Volume 103 Issue 1 Cornell Law Review
Volume 103 Issue 1

Sharing, Samples, and Generics: An Antitrust Framework

Rising drug prices are in the news. By increasing price, drug companies have placed vital, even life-saving, medicines out of the reach of consumers. In a recent development, brand firms have prevented generics even from entering the market. The ruse for this strategy involves risk-management programs known as Risk Evaluation and Mitigation Strategies (“REMS”). Pursuant […]

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Panel Assignment in the Federal Courts of Appeals

It is common knowledge that the federal courts of appeals typically hear cases in panels of three judges and that the composition of the panel can have significant consequences for case outcomes and for legal doctrine more generally. Yet neither legal scholars nor social scientists have focused on the question of how judges are selected […]

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The Perverse Consequences of Disclosing Standard Terms

Although assent is the doctrinal and theoretical hallmark of contract, its relevance for form contracts has been drastically undermined by the overwhelming evidence that no one reads standard terms. Until now, most political and academic discussions of this phenomenon have acknowledged the truth of universally unread contracts, but have assumed that even unread terms are […]

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Columbia University and Incarcerated Worker Labor Unions under the National Labor Relations Act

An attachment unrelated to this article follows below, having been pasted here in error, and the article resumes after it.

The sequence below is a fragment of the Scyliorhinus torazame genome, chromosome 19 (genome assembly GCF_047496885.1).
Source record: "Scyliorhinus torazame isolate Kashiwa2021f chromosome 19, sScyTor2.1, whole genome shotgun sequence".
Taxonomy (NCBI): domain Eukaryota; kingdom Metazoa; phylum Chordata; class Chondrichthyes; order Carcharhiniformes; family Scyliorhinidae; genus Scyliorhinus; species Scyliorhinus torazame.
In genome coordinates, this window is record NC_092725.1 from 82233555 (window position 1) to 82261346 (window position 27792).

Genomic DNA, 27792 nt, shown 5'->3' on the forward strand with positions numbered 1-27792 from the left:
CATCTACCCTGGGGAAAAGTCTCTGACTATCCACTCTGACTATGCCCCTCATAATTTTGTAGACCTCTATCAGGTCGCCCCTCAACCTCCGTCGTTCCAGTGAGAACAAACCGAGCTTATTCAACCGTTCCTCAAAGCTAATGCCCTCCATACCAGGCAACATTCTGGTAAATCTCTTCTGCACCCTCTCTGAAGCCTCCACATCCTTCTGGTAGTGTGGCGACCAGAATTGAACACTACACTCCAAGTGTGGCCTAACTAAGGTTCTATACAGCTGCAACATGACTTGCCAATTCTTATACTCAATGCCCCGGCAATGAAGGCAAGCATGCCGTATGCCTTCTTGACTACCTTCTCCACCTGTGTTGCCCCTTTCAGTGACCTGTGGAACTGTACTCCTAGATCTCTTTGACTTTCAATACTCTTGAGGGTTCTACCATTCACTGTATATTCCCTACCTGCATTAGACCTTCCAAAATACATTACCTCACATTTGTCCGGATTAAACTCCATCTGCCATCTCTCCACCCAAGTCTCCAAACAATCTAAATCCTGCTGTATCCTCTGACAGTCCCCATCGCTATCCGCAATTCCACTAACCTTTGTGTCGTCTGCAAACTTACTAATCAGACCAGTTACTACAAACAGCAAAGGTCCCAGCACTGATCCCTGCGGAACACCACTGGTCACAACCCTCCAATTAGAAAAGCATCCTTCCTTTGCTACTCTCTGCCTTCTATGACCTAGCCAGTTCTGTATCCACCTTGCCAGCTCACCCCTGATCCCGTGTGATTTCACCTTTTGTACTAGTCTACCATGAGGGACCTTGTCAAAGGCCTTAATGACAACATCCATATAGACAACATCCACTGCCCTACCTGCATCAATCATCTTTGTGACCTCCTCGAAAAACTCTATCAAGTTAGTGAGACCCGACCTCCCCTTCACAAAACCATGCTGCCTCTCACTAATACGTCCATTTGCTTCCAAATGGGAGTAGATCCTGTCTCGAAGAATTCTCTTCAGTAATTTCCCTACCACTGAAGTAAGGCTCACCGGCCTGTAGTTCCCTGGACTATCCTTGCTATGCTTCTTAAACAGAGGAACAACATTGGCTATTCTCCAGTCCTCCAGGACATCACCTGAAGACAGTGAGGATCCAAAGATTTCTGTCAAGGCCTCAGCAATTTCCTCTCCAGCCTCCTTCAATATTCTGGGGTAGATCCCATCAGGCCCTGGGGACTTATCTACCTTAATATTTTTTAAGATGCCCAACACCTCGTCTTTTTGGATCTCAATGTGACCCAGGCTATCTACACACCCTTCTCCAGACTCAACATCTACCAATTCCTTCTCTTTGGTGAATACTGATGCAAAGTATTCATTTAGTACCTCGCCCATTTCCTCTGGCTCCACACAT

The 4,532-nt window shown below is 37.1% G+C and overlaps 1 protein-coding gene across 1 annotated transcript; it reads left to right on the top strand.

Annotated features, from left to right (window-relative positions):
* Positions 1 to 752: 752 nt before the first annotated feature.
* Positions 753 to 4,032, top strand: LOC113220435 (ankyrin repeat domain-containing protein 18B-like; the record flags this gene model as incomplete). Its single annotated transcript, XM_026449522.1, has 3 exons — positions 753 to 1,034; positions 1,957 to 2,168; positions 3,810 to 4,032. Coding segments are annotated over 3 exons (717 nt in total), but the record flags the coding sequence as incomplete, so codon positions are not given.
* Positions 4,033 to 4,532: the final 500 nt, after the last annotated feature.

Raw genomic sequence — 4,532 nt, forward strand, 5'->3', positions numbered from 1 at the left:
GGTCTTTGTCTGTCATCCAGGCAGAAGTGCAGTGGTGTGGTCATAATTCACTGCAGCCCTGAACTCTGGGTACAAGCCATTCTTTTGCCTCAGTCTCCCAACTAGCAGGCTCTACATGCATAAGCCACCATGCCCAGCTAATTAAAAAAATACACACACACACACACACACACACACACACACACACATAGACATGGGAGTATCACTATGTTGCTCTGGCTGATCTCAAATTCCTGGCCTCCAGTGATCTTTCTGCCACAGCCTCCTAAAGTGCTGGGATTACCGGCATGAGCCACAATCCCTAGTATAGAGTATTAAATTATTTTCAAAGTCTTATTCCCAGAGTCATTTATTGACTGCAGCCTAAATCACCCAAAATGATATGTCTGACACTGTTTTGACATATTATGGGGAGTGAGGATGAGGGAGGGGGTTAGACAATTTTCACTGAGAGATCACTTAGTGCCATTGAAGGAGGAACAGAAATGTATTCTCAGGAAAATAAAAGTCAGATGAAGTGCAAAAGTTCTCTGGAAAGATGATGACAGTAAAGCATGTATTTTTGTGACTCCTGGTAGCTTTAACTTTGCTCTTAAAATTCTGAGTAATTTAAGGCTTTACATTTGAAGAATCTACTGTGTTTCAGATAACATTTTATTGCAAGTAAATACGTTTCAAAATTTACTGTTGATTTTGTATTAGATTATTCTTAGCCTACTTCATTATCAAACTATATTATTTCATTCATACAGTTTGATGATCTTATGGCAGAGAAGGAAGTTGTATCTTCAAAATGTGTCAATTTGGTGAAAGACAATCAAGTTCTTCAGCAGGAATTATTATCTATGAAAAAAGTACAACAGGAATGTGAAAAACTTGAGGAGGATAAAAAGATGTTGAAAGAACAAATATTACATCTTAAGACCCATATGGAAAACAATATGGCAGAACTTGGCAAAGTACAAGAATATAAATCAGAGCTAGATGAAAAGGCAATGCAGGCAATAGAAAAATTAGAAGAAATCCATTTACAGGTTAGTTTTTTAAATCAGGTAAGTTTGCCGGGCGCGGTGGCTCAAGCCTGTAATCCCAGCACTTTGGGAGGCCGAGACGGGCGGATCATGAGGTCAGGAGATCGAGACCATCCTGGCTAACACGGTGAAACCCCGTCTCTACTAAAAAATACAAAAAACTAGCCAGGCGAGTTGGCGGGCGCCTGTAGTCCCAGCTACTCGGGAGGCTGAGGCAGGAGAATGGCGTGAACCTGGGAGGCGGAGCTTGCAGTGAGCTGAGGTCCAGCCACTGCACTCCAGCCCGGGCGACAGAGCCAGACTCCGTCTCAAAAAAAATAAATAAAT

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Beware the “Terror Gap”: Closing the Loophole Between the U.S. Terrorist Watchlist System and the Right to Bear Arms

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How People Update Beliefs About Climate Change: Good News and Bad News

People are frequently exposed to competing evidence about climate change. We examined how new information alters people’s beliefs. We find that people who are not sure that man-made climate change is occurring, and who do not favor an international agreement to reduce greenhouse gas emissions, show a form of asymmetrical updating: They change their beliefs […]

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Repeat Players in Multidistrict Litigation: The Social Network

As class certification wanes, plaintiffs’ lawyers resolve hundreds of thousands of individual lawsuits through aggregate settlements in multidistrict litigation. But without class actions, formal rules are scarce and judges rarely scrutinize the private agreements that result. Meanwhile, the same principal- agent concerns that plagued class-action attorneys linger. These circumstances are ripe for exploitation: few rules, […]

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Order without Intellectual Property Law: Open Science in Influenza

Today, intellectual property (IP) scholars accept that IP as an approach to information production has serious limits. But what lies beyond IP? A new literature on “intellectual production without IP” (or “IP without IP”) has emerged to explore this question, but its examples and explanations have yet to convince skeptics. This Article reorients this new […]

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Debate in Reponse to “Is the Constitution Special?” Cornell Law Review, Volume 101

In Volume 101, we published an article by Professors Christopher Serkin and Nelson Tebbe entitled Is the Constitution Special?  That article argued that, contrary to common belief, it is difficult to justify lawyers’ distinct interpretive approach to the Constitution, as opposed to statutory or common law.  This was a novel and controversial claim that begged […]

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The House Always Wins: Systemic Disadvantage for Criminal Defendants and the Case against the Prosecutorial Veto

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